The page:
Some of you will have seen where I’m going with this, I suppose. There was a time, and maybe you can say the same, when the story I carried around in my head, and with which I interpreted the world, excluded God. The result was that when I was granted the occasional glimpse of God’s presence, I used to squeeze that data into the existing framework: ‘Obviously it’s not God. The genuine article is not possible. It must be a look-alike, or a sound-alike, or a feel-alike’. And I dare say I’m not the only here for whom conversion meant, in effect, abandoning an old story which had ceased to be adequate, which no longer did justice to my growing experience, in favour of a different outlook, one which made more satisfying sense, sense not just of the existence of God, but of myself in relation to God.
Well, I don’t know how far you identify with that. But the Gospel reading this evening suggests that that process, or some process like it, is not just a common one, but an inevitable one where God is concerned — inevitable because a relationship with God is not something within our grasp. It’s not easy for creatures like us, who dwell in time and space, to know an eternal and infinite Creator. It’s not easy for sinners like us to know the Holy One. Or (to use the terminology of our Gospel reading), it’s not easy for us to hear the Word of God.
Repeatedly in our reading there are little indicators that if we are to know God, we are utterly dependent on what Christian tradition calls ‘grace’: we rely on God’s initiative, his gift, his unmerited favour towards us. Listen again to these words: The true light which enlightens everyone was coming into the world. He was in the world, and the world came into being through him, yet the world did not know him. He came to what was his own, and his own people did not accept him. But to all who received him, who believed in his name, he gave power to become children of God.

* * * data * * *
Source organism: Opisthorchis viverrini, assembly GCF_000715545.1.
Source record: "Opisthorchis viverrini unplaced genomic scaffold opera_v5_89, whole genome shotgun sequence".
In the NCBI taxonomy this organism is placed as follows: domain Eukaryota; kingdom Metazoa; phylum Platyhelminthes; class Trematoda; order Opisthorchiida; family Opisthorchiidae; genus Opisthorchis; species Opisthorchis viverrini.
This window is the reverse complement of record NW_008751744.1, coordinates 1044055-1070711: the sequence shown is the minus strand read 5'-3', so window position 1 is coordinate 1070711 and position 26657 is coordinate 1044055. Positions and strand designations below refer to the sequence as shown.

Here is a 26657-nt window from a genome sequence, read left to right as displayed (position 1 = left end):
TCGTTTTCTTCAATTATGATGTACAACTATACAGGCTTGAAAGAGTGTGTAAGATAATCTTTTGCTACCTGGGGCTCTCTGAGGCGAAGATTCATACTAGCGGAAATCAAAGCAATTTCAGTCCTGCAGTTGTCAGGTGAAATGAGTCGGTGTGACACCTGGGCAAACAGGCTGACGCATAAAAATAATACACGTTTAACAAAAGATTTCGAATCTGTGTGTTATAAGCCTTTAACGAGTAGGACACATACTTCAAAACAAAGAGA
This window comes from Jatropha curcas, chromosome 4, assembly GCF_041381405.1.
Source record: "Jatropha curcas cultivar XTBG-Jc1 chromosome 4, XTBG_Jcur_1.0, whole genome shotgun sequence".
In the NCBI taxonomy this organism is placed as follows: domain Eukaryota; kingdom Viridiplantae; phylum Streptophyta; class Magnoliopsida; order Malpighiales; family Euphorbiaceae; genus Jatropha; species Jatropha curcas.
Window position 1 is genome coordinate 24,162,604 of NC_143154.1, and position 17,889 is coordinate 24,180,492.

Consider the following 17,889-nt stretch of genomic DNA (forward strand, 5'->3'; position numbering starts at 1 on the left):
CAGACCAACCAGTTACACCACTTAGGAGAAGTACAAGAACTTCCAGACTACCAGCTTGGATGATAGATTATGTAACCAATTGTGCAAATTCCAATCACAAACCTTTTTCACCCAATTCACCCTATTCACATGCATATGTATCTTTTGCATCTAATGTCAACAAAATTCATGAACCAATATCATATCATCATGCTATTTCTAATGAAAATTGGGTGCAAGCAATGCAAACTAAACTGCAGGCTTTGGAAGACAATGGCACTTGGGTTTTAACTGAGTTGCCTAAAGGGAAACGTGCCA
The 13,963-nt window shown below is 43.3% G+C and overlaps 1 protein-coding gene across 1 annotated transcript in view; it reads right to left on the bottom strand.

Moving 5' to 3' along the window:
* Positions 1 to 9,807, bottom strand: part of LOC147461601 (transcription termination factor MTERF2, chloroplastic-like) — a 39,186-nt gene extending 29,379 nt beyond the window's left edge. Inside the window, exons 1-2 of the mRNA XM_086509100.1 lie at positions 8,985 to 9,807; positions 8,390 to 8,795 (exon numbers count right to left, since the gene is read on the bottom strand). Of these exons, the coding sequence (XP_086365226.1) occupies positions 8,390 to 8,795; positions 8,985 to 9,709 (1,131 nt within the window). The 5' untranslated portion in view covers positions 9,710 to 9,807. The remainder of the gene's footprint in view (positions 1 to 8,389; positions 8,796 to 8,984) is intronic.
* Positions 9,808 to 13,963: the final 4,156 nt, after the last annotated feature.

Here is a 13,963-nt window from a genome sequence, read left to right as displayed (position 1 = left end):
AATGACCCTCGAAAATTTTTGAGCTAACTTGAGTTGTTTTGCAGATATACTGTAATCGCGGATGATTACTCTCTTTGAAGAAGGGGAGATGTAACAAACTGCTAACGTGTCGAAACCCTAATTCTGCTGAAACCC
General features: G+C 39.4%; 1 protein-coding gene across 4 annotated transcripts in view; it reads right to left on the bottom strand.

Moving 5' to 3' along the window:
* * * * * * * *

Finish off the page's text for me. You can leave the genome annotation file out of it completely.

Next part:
The true light which enlightens everyone was coming into the world. It had to because almost by definition, it is beyond our capacity to enlighten ourselves: enlightenment always does come to us. Though the true light came into the world, the world did not recognise him, because this enlightening Word is almost always contrary to human expectation. But to those who did receive him (since the true light is always something that to be received), he gave power (because this power is always a gift), to become children of God (because a relationship with God is not our natural state, it is always something // into which we must enter). This true light, the Word of God, became flesh, says John, and lived among us, and we have seen his glory, glory as of a father’s only son, full of grace and truth.
— DioceseofSheffield (@DioceseofSheff) September 23, 2017